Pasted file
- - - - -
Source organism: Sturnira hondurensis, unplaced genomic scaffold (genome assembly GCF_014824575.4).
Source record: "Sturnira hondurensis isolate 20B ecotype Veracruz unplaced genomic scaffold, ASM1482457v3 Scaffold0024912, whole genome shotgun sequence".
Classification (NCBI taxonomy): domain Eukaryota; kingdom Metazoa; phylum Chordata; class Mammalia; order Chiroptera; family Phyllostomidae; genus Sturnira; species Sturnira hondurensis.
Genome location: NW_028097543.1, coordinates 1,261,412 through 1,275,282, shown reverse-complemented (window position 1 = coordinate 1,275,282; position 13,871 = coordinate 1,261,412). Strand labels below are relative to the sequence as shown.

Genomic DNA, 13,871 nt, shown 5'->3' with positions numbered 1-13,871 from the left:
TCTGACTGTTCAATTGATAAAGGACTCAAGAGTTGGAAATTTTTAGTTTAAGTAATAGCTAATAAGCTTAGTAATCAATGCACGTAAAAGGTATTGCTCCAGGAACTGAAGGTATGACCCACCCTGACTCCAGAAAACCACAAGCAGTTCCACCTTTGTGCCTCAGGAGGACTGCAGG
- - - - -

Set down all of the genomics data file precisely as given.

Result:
Source organism: Sturnira hondurensis, unplaced genomic scaffold (genome assembly GCF_014824575.4).
Source record: "Sturnira hondurensis isolate 20B ecotype Veracruz unplaced genomic scaffold, ASM1482457v3 Scaffold0024912, whole genome shotgun sequence".
Classification (NCBI taxonomy): domain Eukaryota; kingdom Metazoa; phylum Chordata; class Mammalia; order Chiroptera; family Phyllostomidae; genus Sturnira; species Sturnira hondurensis.
Genome location: NW_028097543.1, coordinates 1,261,412 through 1,275,282, shown reverse-complemented (window position 1 = coordinate 1,275,282; position 13,871 = coordinate 1,261,412). Strand labels below are relative to the sequence as shown.

Genomic DNA, 13,871 nt, shown 5'->3' with positions numbered 1-13,871 from the left:
TCTGACTGTTCAATTGATAAAGGACTCAAGAGTTGGAAATTTTTAGTTTAAGTAATAGCTAATAAGCTTAGTAATCAATGCACGTAAAAGGTATTGCTCCAGGAACTGAAGGTATGACCCACCCTGACTCCAGAAAACCACAAGCAGTTCCACCTTTGTGCCTCAGGAGGACTGCAGG